Health Minister Andrew Little said the Waikato District Health Board is contacting patients whose personal information has now been dumped online after a ransomware attack in May.
Few promised to “conduct a full and independent investigation” into what appears to be the most serious cyber attack in the country, during an emergency debate in Parliament.
Things Tuesday morning I learned that documents appearing to be from the Waikato DHB have been posted on the Dark Web.
The list of documents suggested that it included folders containing information about patients as well as information about the staff and finances of the National Bank of Dubai. Things Did not access the data to verify the contents.
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Brett Callow, a threat advisor at Nelson-based cybersecurity firm Emsisoft, said the information appears to have been dumped by an organization called the Vice Society which may have been also known as HelloKitty.
Little emphasis was placed on unpacking the document.
“I want to express our thanks to the patients and staff whose information the Waikato DHB office kept, and who are now putting this information at risk,” he told Parliament.
He said the Waikato DHB had a system for calling patients to let them know the nature and extent of information about them that had been compromised.
He said DHP was working with the victims to provide them with the necessary support.
“In addition, people have the right to go to the Office of the Privacy Commissioner and exercise their rights under the Privacy Act.”
Few said cyber attacks were “the reality of the world,” noting that Ireland’s health services also suffered a massive ransomware attack days before Waikato DHB discovered it had been attacked.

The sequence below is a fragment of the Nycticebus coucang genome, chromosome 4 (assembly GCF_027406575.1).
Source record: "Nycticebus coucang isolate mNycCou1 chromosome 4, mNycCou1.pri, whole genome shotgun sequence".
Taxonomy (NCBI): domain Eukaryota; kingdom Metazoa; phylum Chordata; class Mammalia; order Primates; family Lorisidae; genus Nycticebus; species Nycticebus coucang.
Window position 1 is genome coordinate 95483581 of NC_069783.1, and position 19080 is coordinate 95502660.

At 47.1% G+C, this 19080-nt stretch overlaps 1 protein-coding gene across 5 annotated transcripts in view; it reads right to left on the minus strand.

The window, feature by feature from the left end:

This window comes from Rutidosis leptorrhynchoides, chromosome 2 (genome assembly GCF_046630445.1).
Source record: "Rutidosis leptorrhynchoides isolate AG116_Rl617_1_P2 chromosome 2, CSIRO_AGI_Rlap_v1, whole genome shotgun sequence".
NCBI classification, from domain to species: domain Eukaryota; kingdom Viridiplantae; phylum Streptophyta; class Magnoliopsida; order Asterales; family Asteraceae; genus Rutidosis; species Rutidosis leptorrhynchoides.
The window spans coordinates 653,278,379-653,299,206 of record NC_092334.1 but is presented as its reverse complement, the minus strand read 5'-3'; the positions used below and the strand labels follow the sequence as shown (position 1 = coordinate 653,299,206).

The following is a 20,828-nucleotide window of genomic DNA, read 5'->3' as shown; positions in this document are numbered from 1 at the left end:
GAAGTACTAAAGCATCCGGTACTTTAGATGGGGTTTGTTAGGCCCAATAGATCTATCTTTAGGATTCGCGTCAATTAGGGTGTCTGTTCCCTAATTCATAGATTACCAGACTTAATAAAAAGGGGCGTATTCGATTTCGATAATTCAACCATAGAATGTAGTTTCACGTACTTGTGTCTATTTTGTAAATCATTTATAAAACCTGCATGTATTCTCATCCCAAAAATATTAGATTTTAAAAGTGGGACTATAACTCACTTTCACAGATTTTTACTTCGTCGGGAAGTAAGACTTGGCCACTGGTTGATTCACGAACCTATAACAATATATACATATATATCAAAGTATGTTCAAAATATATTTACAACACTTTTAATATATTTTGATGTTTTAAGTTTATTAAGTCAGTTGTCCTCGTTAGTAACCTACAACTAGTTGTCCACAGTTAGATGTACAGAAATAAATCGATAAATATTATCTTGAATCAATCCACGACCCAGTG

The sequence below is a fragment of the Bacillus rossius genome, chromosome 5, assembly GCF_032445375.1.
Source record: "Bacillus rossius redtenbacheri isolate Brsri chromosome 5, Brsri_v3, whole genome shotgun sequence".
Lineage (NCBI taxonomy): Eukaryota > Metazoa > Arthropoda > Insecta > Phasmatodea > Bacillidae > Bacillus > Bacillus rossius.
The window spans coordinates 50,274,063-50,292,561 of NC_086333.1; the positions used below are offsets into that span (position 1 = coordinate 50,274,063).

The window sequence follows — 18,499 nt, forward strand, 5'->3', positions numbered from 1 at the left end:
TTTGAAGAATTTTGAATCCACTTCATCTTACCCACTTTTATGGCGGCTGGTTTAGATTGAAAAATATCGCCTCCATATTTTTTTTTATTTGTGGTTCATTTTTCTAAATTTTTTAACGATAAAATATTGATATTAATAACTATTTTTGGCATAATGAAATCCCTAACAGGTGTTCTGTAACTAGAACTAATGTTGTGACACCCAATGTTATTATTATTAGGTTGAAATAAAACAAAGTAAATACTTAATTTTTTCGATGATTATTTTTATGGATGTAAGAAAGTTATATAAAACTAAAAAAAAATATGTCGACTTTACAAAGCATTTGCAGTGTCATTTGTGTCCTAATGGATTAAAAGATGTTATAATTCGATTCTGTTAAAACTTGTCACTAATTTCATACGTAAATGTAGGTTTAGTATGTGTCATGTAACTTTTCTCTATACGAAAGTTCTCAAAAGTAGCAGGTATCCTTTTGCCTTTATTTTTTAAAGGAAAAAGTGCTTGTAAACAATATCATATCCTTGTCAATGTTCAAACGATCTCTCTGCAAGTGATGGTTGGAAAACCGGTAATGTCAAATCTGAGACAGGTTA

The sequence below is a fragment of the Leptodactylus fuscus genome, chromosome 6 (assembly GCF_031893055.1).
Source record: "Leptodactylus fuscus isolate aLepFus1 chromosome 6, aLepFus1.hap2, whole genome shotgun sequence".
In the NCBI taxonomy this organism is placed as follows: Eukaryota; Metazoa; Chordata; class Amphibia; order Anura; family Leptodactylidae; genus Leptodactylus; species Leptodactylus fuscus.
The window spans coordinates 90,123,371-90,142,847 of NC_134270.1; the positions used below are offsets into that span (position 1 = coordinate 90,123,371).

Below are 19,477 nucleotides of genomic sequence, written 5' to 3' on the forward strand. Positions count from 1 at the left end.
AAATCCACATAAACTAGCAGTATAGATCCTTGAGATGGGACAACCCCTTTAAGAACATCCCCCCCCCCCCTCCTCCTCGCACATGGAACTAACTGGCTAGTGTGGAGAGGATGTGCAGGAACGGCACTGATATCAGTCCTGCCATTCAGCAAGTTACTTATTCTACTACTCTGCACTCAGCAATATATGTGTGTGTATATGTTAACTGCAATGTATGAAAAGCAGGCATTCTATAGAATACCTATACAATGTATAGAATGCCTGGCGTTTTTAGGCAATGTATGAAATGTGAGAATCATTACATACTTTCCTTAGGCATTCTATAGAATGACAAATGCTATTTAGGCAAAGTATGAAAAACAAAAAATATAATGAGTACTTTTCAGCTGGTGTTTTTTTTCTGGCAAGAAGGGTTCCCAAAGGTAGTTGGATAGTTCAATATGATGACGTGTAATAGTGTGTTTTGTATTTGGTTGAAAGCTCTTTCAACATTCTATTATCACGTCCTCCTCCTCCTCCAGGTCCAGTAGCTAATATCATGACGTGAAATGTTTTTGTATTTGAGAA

He said DHB is still recovering from the May attack.
He said many systems are back online but “there is no doubt that they are not back to normal yet”.
One source suggested that the Waikato DHB has an unusually high percentage of software systems waiting for critical software patches, which could potentially make them more vulnerable to attack.
DHB has been contacted for comment.
Few promised an investigation once the DHB recovered.
“There will be – because there should be – a proper independent investigation into the state of the system prior to the ransomware attack and the quality of the response to it,” he said.
“Only at this point will we have an understanding of how vulnerable this system is, or whether it was the DHB that did all that was expected of it,” he said.
Little has been said before that DHB will not pay ransom to criminals who hack it.
National Party communications spokeswoman Melissa Lee expressed strong support for this position.
“I applaud the government for not bowing,” she said.
But Lee questioned whether it had funded cybersecurity enough given the extent of the attacks.
“Why didn’t this government enhance cybersecurity resilience through its budget process?” She said.
She said Australia had done so by increasing the budget by A$1.6 billion (NZ$1.7 billion) this year.
Calo said the threat to release the data was used as additional leverage to force payment.
“Organizations in this situation do not have good options,” he said. “They had a data breach, and whether they pay or not, it can’t be undone.”
He said Emsisoft has no insight into who created the HelloKitty ransomware or where it might be based.
“The ransomware is likely to be sold as a source code set, and thus may be used in a renamed form by multiple threat actors.”
He said that the program did not contain weaknesses in the encryption.
“Thus, the only way to recover encrypted files is to restore them from backups or push the order.”
Callow is among a growing number of cybersecurity professionals who have called on governments to ban or facilitate the payment of cybersecurity ransom to try to make attacks less profitable, describing the current situation as a “mad frenzy” for criminals.